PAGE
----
Commenting, Carina Contini, Director, Contini Restaurants Edinburgh, said: “Many hospitality, as well as other similar businesses, are in desperate need of finding ways to preserve cash, so they can avoid a potential cliff edge early next year, post what is looking like a challenging Christmas trading season. What’s needed now is a deferral of corporation tax, due in January, extend rates relief, a further moratorium on rent and an extension to the 5% VAT levy. A longer term look at VAT would help the industry properly back onto its feet.”

“What we are talking about here is not faceless organisations but family businesses, built on years of hard effort and risk. Should they fail the impact on local communities will be immense. They employ and train local people, keep an army of local producers and suppliers going and, in many cases, are the vibrant centre to the community and its way of life. We simply have to act now before it’s too late as once these businesses are gone the impact will be felt for a very long time.”

Support for the forgotten 3 million

The 3 million limited company directors and freelancers who cannot benefit from furlough are desperate for some form of meaningful support. Failure to address this risks many smaller businesses cease trading, as owners face possible personal bankruptcy, leaving employees without a job and potentially wasting millions invested in retaining jobs through the furlough scheme to date.

Support the young

Power up the kickstart scheme. Young people need to have relevant and up to date skills to enable business and regions to prosper. They are the future of this country but are disproportionately impacted by the pandemic, putting their future and the future of regional business at risk, through skills shortages created by extended unemployment.

Sector specific targeting, under the Kickstart scheme, holds the key to potentially overcoming many of the issues currently facing the under 25s. Sectors include growth areas, such as technology, manufacturing and industry. Enhanced support for those sectors that will revive in time, such as hospitality, travel, tourism and general leisure, should also be included.

Currently the Kickstart scheme is broad in scope, targeting employment of under 25s, so long as they’ve been on universal credit prior to employment, regardless of sector and it prospects.

Establish urban regeneration plans & funds

Without support now, we threaten long-term damage to urban infrastructure, along with the businesses and sectors they are based around. This risks having a material impact on our city centres and way of life.

Urban regeneration can be achieved through incentivised targeted funding support for hospitality & retail businesses, enhanced tax breaks to repurpose buildings, for mixed residential, retail, hospitality and commercial use, and super enhancement where this offers low cost social housing.

These initiatives will breath much needed new life into urban areas; attracting new and different groups of people, more than offsetting the loss of footfall from changes in working and shopping habits, and creating interesting and vibrant places for people to spend time.

Reinstate the Job Retention Bonus

The job retention bonus was central to the planned budgets of many SME businesses, allowing them to retain more employees then they would have done, pay overheads and keep the lights on while restrictions remain.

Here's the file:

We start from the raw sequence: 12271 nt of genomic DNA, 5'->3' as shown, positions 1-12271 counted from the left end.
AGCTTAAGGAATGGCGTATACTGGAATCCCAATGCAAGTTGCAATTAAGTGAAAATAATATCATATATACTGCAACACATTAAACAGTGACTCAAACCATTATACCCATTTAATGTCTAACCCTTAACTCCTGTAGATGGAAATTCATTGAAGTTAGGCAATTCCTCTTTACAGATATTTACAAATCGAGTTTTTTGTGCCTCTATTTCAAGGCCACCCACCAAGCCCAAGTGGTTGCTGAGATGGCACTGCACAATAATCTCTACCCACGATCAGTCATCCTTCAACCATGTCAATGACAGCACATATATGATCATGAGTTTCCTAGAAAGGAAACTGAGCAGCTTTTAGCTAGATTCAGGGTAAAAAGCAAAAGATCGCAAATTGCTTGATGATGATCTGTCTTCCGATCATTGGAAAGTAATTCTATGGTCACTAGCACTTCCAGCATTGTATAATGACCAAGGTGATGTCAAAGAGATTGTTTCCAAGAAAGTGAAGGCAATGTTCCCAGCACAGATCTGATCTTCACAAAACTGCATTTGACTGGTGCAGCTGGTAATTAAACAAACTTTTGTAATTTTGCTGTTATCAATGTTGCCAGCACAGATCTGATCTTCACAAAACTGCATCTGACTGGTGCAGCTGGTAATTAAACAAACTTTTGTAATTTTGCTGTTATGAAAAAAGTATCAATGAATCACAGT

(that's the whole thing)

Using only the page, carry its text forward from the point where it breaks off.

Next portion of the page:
The removal of this support scheme potentially places many SMEs on a knife edge; when combined with a challenging Christmas trading period, a difficult first quarter and deferred tax demands, along with other foreseeable cash constraints.

The hospitality and retail sector are amongst the most exposed but there are many other sectors and individual businesses that will struggle during this period due to no fault of their own.

Planning is key for business. Without planning business owners can’t manage their supply chain, cost base, operations or their sales process. Stability in the regulatory and support framework within which they operate is a key for them to be able to navigate through this period.

SME recapitalisation plan

Many businesses, post the pandemic, will be unable to attract investment and grow, potentially impacting employment, regional growth, productivity and ultimately living standards.

SMEs now have unparalleled amounts of debt, with recent figures suggesting the levels of business borrowing has increased five-fold this year, to £43.2bn. At these levels, many businesses will be unattractive to equity investment and have limited scope to take on additional debt for investment.

Repayments on government support loans starting in the second quarter of next year will likely exacerbate the situation, further stretching cashflows and working capital. For many businesses, it is simply too early to see additional cash flowing out of the business, with the lingering effect of trading under the pandemic still being felt.

Plans need to be put in place now to help manage this debt if we want to see these businesses thrive and drive growth next year and beyond. Plans need to be more than payment holidays, which only serve to store up future problems. They need to be a long-term solution, based on rebalancing these companies.

Establishing an equity fund, with government support, to specifically recapitalise SME businesses that are viable but over indebted as the pandemic eases is a clear solution. It not only favours business, it offers the opportunity to repair the public purse. Incentives could be further enhanced through tax breaks for equity investment where is replaces government supported debt.